PHOENIX — Call Ramandeep Kaur and Jaswinder Singh, owners of CK Food Mart, the goodwill ambassadors of the Valley of the Sun.
In addition to operating their convenience retailing business in Phoenix, which offers unbranded fuel delivered from four multi-pump dispensers, the couple this fall began offering free local rides to any senior citizen (over 60 years old), such as to the bank, library, pharmacy, airport, grocery store and more.
While that goodwill gesture is admirable, the retail partners took their benefactor play one step further—slashing gasoline price well below the local average. Indeed, as nearby competitors posted street prices in the neighborhood of $6 a gallon, Kaur (pictured left) and Singh lowered them to a weekly range of $3.99 to $4.99 a gallon—essentially seeing daily fuel customers double, while they took a hit on profits.
Suffering a financial loss, though, is not an issue with Kaur and Singh. A logical explanation is summed up within the store’s name: “CK” is short for Chardi Kala, which means “positive attitude,” a concept deeply embedded in their Sikh religious belief system.
To provide daily rides, the independent owners are seeking local drivers to support the effort; but as of mid-October, they were going it alone and driving seniors themselves. They’re doing it as part of a side venture called CK Community Services.
“We started thinking about this when people came to our store, and we realized they had trouble getting around,” said Kaur. “Many seniors around here are on fixed incomes and don’t drive. It’s prevalent.”
To sum up their sacrifice, Singh said that he and Kaur opted to sell their trucking business to raise the capital needed to help underwrite goodwill initiatives such as ultra-low fuel prices and free daily rides.
Unbranded, Not Empty-Handed
Singh launched a career in convenience retailing in 2001, managing a BP ampm store in Mesa, Ariz., before acquiring a Valero-branded station in 2006. It remained Valero until 2018 when he opted to depart that fuel flag to launch an unbranded fuel business.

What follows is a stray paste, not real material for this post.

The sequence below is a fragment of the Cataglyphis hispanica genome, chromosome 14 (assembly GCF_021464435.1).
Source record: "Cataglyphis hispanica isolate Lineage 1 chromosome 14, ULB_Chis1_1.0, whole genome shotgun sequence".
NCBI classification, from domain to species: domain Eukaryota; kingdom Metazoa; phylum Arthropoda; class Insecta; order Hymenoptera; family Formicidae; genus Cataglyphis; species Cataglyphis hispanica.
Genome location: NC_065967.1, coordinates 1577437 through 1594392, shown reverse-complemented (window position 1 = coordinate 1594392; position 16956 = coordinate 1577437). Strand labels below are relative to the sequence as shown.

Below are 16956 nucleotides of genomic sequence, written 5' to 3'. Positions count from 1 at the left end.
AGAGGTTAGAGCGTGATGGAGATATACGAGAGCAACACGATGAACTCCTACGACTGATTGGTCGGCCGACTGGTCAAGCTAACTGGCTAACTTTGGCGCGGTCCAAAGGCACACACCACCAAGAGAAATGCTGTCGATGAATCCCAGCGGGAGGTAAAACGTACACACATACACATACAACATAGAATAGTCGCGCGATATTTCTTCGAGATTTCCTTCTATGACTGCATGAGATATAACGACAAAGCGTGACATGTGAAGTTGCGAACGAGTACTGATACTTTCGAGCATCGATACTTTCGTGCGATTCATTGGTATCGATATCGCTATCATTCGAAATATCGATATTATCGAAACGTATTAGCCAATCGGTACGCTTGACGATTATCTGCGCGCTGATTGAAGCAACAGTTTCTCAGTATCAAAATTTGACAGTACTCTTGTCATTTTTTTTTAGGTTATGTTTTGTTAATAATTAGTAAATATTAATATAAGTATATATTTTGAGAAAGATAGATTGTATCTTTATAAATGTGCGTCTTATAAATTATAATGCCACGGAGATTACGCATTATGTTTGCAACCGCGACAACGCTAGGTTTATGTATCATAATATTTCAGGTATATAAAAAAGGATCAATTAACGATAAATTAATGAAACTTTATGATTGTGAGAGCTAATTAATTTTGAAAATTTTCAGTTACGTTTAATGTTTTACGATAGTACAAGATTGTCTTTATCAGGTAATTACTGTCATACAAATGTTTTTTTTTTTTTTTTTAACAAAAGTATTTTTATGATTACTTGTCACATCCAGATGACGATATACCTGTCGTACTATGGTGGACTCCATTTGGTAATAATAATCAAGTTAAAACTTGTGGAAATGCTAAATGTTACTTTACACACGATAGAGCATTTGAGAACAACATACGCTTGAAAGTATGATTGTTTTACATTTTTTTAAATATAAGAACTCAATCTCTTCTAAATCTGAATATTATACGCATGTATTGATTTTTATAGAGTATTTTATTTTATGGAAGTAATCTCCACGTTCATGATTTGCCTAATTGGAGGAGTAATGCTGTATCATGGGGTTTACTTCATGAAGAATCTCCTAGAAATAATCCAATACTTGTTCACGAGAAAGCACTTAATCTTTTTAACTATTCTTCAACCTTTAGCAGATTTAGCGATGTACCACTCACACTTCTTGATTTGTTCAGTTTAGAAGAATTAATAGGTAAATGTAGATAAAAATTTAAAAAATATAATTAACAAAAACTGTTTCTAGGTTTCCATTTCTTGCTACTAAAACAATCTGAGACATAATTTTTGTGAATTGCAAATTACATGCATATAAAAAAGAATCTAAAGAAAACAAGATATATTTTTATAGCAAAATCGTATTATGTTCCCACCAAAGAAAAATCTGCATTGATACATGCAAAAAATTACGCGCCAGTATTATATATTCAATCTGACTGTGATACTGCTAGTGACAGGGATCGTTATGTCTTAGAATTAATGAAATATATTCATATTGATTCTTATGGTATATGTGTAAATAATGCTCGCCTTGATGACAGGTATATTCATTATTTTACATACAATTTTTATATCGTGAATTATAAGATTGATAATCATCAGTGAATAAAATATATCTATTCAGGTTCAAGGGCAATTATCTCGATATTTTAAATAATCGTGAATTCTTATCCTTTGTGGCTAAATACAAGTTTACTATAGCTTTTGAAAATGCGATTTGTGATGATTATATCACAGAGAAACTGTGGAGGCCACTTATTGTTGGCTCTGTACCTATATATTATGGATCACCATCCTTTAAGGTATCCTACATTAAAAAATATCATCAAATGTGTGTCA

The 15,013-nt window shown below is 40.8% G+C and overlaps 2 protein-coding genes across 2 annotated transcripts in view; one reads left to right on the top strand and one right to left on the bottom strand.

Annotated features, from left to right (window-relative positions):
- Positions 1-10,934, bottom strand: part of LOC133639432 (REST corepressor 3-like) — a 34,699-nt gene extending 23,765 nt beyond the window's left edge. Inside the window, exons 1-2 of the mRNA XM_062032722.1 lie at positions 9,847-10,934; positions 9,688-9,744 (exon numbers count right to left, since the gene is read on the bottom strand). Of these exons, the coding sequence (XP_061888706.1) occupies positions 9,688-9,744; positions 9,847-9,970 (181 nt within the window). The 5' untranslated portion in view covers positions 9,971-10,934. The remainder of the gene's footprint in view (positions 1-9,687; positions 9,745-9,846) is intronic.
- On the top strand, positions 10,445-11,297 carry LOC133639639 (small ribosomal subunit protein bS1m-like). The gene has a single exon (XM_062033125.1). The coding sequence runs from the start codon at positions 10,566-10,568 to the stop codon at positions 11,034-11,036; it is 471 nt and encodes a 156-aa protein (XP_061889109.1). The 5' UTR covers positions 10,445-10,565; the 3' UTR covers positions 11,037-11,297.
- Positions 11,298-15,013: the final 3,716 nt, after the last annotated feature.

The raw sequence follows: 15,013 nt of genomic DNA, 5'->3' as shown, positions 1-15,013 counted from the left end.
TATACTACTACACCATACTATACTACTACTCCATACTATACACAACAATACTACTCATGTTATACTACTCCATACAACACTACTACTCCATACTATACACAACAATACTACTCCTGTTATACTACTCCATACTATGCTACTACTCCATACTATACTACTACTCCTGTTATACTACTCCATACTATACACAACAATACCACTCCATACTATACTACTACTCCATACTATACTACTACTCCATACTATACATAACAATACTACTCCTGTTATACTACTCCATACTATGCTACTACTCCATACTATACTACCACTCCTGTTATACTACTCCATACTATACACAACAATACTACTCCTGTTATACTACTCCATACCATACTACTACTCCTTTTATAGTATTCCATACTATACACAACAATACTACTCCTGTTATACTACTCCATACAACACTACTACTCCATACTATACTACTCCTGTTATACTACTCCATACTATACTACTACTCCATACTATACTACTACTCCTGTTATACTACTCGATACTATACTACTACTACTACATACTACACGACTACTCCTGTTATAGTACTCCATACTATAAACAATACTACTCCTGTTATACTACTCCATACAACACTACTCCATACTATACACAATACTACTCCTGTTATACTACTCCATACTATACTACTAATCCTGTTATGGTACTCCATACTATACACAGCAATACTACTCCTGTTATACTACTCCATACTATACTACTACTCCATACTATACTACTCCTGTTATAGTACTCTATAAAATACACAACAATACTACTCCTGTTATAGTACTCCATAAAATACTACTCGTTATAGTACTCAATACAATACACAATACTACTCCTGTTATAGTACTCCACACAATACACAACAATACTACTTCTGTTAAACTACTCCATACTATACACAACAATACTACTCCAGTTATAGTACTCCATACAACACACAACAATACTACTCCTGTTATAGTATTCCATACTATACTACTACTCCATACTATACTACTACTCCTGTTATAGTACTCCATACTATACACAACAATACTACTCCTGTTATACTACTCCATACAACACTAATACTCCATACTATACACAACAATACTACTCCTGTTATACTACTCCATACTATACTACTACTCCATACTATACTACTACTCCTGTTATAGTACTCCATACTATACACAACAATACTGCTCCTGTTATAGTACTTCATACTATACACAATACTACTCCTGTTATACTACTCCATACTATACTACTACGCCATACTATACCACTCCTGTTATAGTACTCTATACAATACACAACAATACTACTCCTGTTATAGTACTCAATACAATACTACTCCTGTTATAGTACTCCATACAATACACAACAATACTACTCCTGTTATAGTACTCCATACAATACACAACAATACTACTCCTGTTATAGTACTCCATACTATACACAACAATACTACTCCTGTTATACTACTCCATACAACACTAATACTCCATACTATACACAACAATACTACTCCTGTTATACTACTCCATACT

Meantime, Kaur, who had been working for the U.S. Postal Service for years, left to join the retail operation in 2009. The store has two part-time workers and one full-time, with all three working for Singh and Kaur since 2003 to provide staff continuity.
With four dispensers and eight fueling positions using Gilbarco multi-pump dispensers (MPDs), the couple accepts only debit card payment and cash, with all fuel transactions accepted only inside the store. This policy helps build inside sales, said Singh, who added that CK Food Mart offers a base level of merchandise such as candy, packaged drinks, tobacco, beer and wine. “We also have coolers for ice cream, soda and water, but offer no foodservice, coffee or fountain drinks,” he said.
The rationale, he said, is that food, coffee and fountain have sanitation-related implications that were only amplified during COVID-19.
Singh said they have not established a time frame about how long they plan to offer ultra-low gas prices, but that the free ride business via CK Community Services will only expand in the years ahead, said Kaur, who would like to extend this concept “all over the country.”
“We do the driving but also have volunteers who say they’re eager to help us,” said Kaur. “We also plan to ‘wrap’ cars in the network with our CK logo so they can be easily identified. And we need to make sure it’s seen as safe, so cars will include phone number to make sure it’s legitimate.”
The giving-back policy is proving well worth it, said Singh. “People give us love and blessings all the time. They come to the store to have pictures taken with us. We don’t care about the money right now because people need help now,” he said. “I’ve been here since 1998. If you don’t make money, it doesn’t matter. When you leave this world, you go empty-handed.”
Members help make our journalism possible. Become a CSP member today and unlock exclusive benefits, including unlimited access to all of our content. Sign up here.